Tea towel design showing the mountains in winter!

The National Cinema Museum

Read my article about Turin on page 27 of the first issue of MOYO magazine the first online magazine dedicated solely to surface pattern design.

Join me later in the week when I will be posting more beautiful images of Turin :) 

Friday, August 24, 2012

Turin - The Art of Chocolate

Turin is famous for lots of things but not many people realise that one of them is CHOCOLATE. Some specialities inculde: the Gianduiotti chocolate with its unmistakable shape the most typical of all the chocolate delicacies invented by Piedmont chocolatiers; the Gianduja cream spread, which has been around for over 150 years and is now eaten all over the world commercialized by a famous Piedmont family; and the Bicerin, an excellent traditional hot drink made from coffee, milk and chocolate served in a characteristic glass with a metal handle.
The first known document about chocolate in Turin dates from 1678, a license authorizing the sale of chocolate. In 1802 the expert chocolate artisans managed to solve the age old problem of making liquid chocolate solid and consequently transform it into chocolate pralines and bars. The chocolate industry was truly underway. 

Torino - Choco Barocco

Nowadays, Turin is rich in small traditional workshops which continue to produce a wide range of chocolate products using original recipes and only first class ingredients. Many early twentieth century shops are still open in their original premises, they continue to create wonderful window displays and pass on their chocolate skills from generation to generation. 
In autumn the Cioccolatò Festival is held, an ideal opportunity to celebrate all things chocolate. With a "choco pass" in your pocket you can spend a day tasting mouth-watering offerings, available in the city's illustrious cake and pastry shops and bars. You will be given a map and a list of shops and bars in the centre of Turin so you don't miss out on any!

Gianduiotti - Baroque style


Finally I have created a few designs inspired by my love for Chocolate and made gift bags which would be perfect to fill with chocolate delights. I have united the old traditons of chocolate with the abundance of the Baroque style which is to be found in Turin. Both inspire richness and captivate the senses!

Visit Guido Gobino, Cioccolato Artigianale. For guided tours of a “real” chocolate factory. Address: Laboratory. Via Cagliari 15/b, 10153 Torino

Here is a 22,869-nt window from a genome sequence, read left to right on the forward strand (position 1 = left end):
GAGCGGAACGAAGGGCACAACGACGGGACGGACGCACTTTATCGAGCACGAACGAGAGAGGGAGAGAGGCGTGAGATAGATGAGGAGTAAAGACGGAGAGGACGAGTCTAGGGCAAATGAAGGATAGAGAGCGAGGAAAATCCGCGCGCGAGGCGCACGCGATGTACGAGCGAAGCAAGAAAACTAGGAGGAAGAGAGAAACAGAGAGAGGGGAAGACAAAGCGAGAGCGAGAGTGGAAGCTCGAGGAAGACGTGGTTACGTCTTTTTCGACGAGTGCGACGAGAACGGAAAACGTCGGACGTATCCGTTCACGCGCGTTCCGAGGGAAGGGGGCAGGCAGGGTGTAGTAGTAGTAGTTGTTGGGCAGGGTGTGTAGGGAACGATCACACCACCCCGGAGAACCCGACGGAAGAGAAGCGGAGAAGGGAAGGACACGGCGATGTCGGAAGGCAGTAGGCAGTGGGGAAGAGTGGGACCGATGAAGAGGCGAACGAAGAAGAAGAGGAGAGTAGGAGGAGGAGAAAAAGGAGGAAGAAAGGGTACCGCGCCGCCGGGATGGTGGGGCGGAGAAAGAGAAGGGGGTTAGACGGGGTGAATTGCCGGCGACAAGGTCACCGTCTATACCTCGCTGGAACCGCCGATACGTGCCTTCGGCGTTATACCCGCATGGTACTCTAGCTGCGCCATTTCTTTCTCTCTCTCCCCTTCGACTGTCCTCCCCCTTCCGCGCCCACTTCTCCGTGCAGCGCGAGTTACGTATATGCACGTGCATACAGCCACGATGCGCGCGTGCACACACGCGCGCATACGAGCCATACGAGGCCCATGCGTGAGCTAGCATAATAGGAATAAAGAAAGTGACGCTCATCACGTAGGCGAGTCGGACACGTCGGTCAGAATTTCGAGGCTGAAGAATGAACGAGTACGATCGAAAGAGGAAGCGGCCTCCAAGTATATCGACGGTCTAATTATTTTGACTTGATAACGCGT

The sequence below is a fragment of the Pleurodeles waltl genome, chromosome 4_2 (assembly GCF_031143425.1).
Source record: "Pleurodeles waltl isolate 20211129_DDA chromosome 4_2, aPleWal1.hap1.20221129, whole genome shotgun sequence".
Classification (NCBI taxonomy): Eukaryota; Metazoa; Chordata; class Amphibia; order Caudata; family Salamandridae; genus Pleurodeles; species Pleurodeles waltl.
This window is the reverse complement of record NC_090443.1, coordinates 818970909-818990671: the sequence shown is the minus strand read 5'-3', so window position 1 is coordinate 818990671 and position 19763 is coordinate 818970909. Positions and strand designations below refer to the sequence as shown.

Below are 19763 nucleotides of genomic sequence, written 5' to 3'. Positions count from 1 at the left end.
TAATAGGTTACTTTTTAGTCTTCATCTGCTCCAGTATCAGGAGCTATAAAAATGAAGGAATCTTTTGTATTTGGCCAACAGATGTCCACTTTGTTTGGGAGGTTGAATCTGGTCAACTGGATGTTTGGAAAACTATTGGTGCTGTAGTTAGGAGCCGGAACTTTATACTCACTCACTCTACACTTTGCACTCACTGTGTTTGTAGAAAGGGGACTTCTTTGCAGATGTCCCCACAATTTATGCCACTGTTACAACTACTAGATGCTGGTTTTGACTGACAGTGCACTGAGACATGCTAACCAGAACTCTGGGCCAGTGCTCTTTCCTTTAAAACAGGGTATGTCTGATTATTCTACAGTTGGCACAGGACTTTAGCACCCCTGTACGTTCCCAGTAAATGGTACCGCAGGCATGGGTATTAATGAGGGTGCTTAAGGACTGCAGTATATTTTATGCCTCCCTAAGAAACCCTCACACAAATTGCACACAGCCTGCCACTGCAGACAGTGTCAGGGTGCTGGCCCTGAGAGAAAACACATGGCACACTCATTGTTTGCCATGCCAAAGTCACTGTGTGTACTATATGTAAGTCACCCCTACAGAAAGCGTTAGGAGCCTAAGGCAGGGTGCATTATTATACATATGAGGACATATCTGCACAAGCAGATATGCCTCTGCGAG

You can also see some of my "snapshots" of Turin here, including some photographs of the chocolate factory. I will be back on Monday with another interesting post about Turin obviously accompanied by some of my designs. Until then enjoy!

Modern shiny gianduiotti!

Thursday, August 23, 2012

MOYO - The secret is out!

Good morning everyone, I have some really super news to share with you all.

MOYO has been launched today, it is a new free resource magazine and will be published quarterly by Rachael Taylor and Beth Nicolls. The first publication of its kind to be dedicated soley to surface pattern design. The promise is for an action packed issue, full of interviews, design briefs, colour challenges, art reviews, student showcases, design tips, inspiration, trends and much more. You can read and download the inaugural issue of MOYO here


The second bit of good news comes on page 27 of MOYO, here you will be able to read my article "A postcard from Turin". It is such a such a wonderful opportunity for me to be able to present the city where I live in the first issue of MOYO. Turin, with all its beauty and splendors, is a place full of history, Art, and culture. With a large dose of character it is a place which fills me with inspiration and never ceases to amaze me with its many different aspects. So for today please read the article and let me know your thoughts. Of course, make sure you read all the rest of the magazine too!

Starting from tomorrow the theme "Turin" will continue on my blog. There are so many interesting things to learn about this great city and I will be indicating, exciting and inspiring places to visit, or things to do, which will naturally be accompanied by some of my designs.

Tuesday, August 21, 2012

Dot, Dash, Slash...

I have been working hard all day and have a lovely new collection of gift wrap to show for it!
My designs are based on Dot, Dash and Slash, and have been achieved by using brushwork markings to create complex and decorative repeat patterns suitable for Autumn/Fall 2012.